Martin van Beynen

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Martin van Beynen
NationalityNew Zealand
EmployerThe Press, Christchurch
Known forJournalism

Martin van Beynen (born 1959) is a New Zealand writer, print journalist, and former columnist for The Press in Christchurch.

Of Dutch extraction, van Beynen was born in Christchurch.[1] He lived in west Auckland from the age of 11.[1] He was educated at St Peter's College, Auckland[2] where he played rugby union[3] and was taught Art by Vic Urlich.[4] Van Beynen attended the University of Auckland, where he studied law, graduating in 1981.[1] He gained an M.A. in 1982.[2] Van Beynen is married with three children, and lives in Diamond Harbour, Banks Peninsula.[1]


After "a number of diversions", including working overseas,[1] van Beynen completed a Diploma of Journalism at the University of Otago in 1989, and began working with the Otago Daily Times in Dunedin.[1] Van Beynen joined The Press in Christchurch in 1991. After several roles, was appointed Senior Writer in 2004[1] and is now a Senior journalist. He was a leading columnist on The Press[5] for 17 years until 2021.[6]

His views have occasionally been controversial. An example was his opinion piece relating to "Breakfast for Canterbury", which was broadcast by TVNZ following the 2010 Canterbury earthquake. The piece began: "As dawn broke over the ruined city, God decided to punish the urbanites one more time. He sent them Paul Henry and his Breakfast television team. Billed as Breakfast for Canterbury, the Auckland TV people came down once more to feast on the already well-gnawed bones of injured Christchurch."[7] In 2012, van Beynen published Trapped, an account of experiences of the 2011 Christchurch earthquake.[8]

He made trenchant comment on, and took a controversial position in relation to, aspects of the David Bain retrial.[9] Van Beynen was accused of approaching a juror, which led to criticism of him by an official of the High Court and media outlets.[10] Van Beynen wrote and narrated a ten-episode podcast covering the Bain murder case, "Black Hands". The podcast was launched on 20 July 2017.[11] He also wrote and narrated a one-episode sequel podcast, released on 17 September 2017, in response to a radio interview of former judge Ian Binnie.[12]


Van Beynen has won journalism awards in New Zealand. In 2010, as well as other awards, he won a Qantas Media Award for "Story of the Year" for a feature after the trial and acquittal of David Bain.[13][14] He was also announced "Fairfax Media Journalist of the Year 2010-2011".[1] In the individual categories of the 2012 Canon Media Awards (previously called the Qantas Media Awards) Van Beynen was named Senior Reporter of the Year and Senior Newspaper Feature Writer of the Year. Additionally, he received a Wolfson Fellowship to Cambridge University, enabling him to study at the university in 2013.[15] Black Hands won the 2021 Best Non Fiction prize at the Ngaio Marsh Awards.[16]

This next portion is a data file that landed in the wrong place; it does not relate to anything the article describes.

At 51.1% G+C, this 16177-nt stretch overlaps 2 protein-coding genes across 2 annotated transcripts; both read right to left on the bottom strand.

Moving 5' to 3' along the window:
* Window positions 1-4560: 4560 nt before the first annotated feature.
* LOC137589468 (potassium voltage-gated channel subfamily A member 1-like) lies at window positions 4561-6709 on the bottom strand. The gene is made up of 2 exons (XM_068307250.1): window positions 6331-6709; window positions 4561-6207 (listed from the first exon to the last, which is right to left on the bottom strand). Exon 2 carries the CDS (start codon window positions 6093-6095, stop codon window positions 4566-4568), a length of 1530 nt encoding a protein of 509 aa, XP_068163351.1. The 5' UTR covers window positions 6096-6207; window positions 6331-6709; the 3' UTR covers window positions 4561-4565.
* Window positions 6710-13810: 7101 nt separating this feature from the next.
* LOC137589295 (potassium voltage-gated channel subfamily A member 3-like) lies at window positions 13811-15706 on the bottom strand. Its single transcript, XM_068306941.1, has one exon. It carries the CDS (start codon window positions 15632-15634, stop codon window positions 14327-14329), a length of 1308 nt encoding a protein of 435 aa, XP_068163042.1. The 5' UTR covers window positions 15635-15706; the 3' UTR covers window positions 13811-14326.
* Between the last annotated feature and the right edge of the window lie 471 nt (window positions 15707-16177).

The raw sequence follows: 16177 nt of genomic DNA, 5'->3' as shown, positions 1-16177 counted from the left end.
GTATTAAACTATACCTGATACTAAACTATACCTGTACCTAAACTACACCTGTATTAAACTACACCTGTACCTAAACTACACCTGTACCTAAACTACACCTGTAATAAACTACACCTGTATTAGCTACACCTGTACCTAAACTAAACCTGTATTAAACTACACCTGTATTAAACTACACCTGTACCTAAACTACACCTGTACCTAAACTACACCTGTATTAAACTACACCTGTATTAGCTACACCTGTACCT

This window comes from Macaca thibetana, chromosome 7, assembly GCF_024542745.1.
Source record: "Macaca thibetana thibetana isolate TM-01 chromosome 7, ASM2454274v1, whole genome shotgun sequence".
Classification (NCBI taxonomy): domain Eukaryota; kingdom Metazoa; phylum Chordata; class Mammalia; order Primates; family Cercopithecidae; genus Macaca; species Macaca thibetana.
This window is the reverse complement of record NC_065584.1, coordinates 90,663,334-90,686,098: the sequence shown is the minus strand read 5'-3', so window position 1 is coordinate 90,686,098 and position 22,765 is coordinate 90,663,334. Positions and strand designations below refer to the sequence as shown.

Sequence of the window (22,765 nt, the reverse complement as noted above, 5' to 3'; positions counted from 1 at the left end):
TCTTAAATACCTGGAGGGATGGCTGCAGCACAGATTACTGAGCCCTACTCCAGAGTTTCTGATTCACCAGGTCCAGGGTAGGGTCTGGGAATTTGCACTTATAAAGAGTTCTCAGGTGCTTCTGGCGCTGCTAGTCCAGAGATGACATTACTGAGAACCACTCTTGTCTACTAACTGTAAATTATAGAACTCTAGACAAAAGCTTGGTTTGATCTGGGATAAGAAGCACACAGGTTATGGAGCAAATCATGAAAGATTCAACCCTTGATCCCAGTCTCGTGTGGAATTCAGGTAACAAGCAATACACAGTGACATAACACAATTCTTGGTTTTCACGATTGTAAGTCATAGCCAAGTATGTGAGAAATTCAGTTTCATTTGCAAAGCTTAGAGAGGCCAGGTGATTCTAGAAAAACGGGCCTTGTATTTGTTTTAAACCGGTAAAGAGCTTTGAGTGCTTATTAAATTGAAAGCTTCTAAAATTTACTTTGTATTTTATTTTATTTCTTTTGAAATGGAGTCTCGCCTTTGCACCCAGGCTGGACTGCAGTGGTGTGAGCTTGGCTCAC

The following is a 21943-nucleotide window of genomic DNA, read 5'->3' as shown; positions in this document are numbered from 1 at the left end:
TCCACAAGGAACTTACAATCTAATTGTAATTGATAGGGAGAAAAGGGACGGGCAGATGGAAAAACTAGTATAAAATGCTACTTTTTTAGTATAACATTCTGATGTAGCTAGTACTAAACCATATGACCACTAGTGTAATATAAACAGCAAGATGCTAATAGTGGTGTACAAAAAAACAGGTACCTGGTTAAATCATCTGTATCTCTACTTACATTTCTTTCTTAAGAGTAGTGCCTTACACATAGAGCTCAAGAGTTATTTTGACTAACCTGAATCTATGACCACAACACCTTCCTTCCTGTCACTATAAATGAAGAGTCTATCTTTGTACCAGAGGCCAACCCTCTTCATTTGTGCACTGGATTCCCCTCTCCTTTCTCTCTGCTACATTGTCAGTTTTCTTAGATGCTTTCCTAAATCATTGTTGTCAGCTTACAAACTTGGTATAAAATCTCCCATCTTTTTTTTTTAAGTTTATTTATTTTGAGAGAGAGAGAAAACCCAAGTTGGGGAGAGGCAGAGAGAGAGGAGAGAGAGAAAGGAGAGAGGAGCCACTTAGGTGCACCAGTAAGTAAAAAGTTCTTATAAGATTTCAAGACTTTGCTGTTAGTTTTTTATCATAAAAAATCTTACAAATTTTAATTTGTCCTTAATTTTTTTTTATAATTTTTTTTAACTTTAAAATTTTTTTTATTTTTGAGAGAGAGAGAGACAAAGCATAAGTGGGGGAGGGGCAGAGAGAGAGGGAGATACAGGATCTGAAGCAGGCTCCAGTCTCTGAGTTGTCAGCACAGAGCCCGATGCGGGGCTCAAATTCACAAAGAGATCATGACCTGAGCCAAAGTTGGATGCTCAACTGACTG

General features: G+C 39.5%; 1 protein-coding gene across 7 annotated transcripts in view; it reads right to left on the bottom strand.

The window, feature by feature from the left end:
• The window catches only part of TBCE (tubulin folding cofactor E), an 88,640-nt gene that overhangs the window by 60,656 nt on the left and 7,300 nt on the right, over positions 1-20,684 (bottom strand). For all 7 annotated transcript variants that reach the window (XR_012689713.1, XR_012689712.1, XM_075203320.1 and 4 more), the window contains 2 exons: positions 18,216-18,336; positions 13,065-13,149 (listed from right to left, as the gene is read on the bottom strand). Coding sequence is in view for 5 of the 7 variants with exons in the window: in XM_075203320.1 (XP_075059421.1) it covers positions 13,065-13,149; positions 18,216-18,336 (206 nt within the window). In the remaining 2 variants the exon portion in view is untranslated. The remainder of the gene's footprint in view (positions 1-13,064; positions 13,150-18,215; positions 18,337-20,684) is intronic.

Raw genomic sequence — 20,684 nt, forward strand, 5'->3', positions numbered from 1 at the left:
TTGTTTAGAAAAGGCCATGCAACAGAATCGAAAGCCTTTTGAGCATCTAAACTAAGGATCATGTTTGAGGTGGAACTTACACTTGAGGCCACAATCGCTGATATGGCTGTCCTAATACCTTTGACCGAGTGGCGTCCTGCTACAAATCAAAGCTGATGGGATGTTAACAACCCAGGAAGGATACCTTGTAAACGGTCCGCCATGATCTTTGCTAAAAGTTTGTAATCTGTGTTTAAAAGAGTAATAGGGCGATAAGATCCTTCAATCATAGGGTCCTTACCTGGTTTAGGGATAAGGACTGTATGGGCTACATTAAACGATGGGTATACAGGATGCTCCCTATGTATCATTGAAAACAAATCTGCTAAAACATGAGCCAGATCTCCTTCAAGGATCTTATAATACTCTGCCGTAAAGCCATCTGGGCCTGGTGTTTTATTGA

• Martin van Beynen, Trapped: Remarkable Stories of Survival from the 2011 Canterbury Earthquake, Penguin, 2012, ISBN 9780143567233
  • Martin van Beynen, Black Hands, (10-episode podcast),[17] one–episode sequel podcast,[12], 2017
  • Martin van Beynen, Black Hands: Inside the Bain family murders, Penguin, 2020, ISBN 9780143775263


  1. ^ a b c d e f g h Martin Van Beynen, Trapped: Remarkable Stories of Survival from the 2011 Canterbury Earthquake, Penguin, 2012, p. 2.
  2. ^ a b St Peter's College Magazine 1982, p. 58.
  3. ^ Martin Van Beynen (1 October 2007). "Wannabe All Black". The Press.
  4. ^ Martin Van Beynen, "Funny how fast you can swim with a shark on your tail," The Dominion Post, 6 April 2019, p. C7.
  5. ^ Columnists: Martin van Beynen. The Press.
  6. ^ van Beynen, Martin (22 May 2021). "Columnist dubbed thinking man's redneck bows out after 17 years". Stuff. Retrieved 22 May 2021.
  7. ^ "Breakfast opinion sparks outrage". The Press. 28 September 2010. Retrieved 22 May 2021.
  8. ^ Jeffrey Paparoa Holman. "Trapped by Martin van Beynen review", The Listener, 25 February 2012. Retrieved 13 March 2012.
  9. ^ Martin Van Beynen (20 June 2009). "Plenty of doubt in Bain jury's verdict". The Press.
  10. ^ "Paper warned over harassing Bain juror". New Zealand Herald. 10 July 2010.
  11. ^ Dudding, Adam (22 July 2017). "Martin van Beynen: Why the David Bain story needed to be told one more time". Your Weekend. Retrieved 28 July 2017.
  12. ^ a b "Black Hands: The journalist and the judge". 18 September 2017. Retrieved 17 September 2017.
  13. ^ "Herald, HoS win big at awards". The New Zealand Herald. 12 June 2010. Retrieved 20 October 2011.
  14. ^ "Qantas print journalism awards announced". Otago Daily Times. NZPA. 12 June 2010. Retrieved 20 October 2011.
  15. ^ "The Press honoured by multiple awards", The Press, 19 May 2012. Retrieved 19 May 2012.
  16. ^ "Ngaio Marsh Awards 2021 – winners of New Zealand's top crime fiction awards announced | Crime Fiction Lover". 1 November 2021. Retrieved 3 November 2021.
  17. ^ Dudding, Adam (22 July 2017). "Martin van Beynen: Why the David Bain story needed to be told one more time". Your Weekend. Retrieved 22 July 2017.

External links[edit]

  • Black Hands, podcast, and sequel, by Martin van Beynen, 20 July 2017 to 17 September 2017, stuff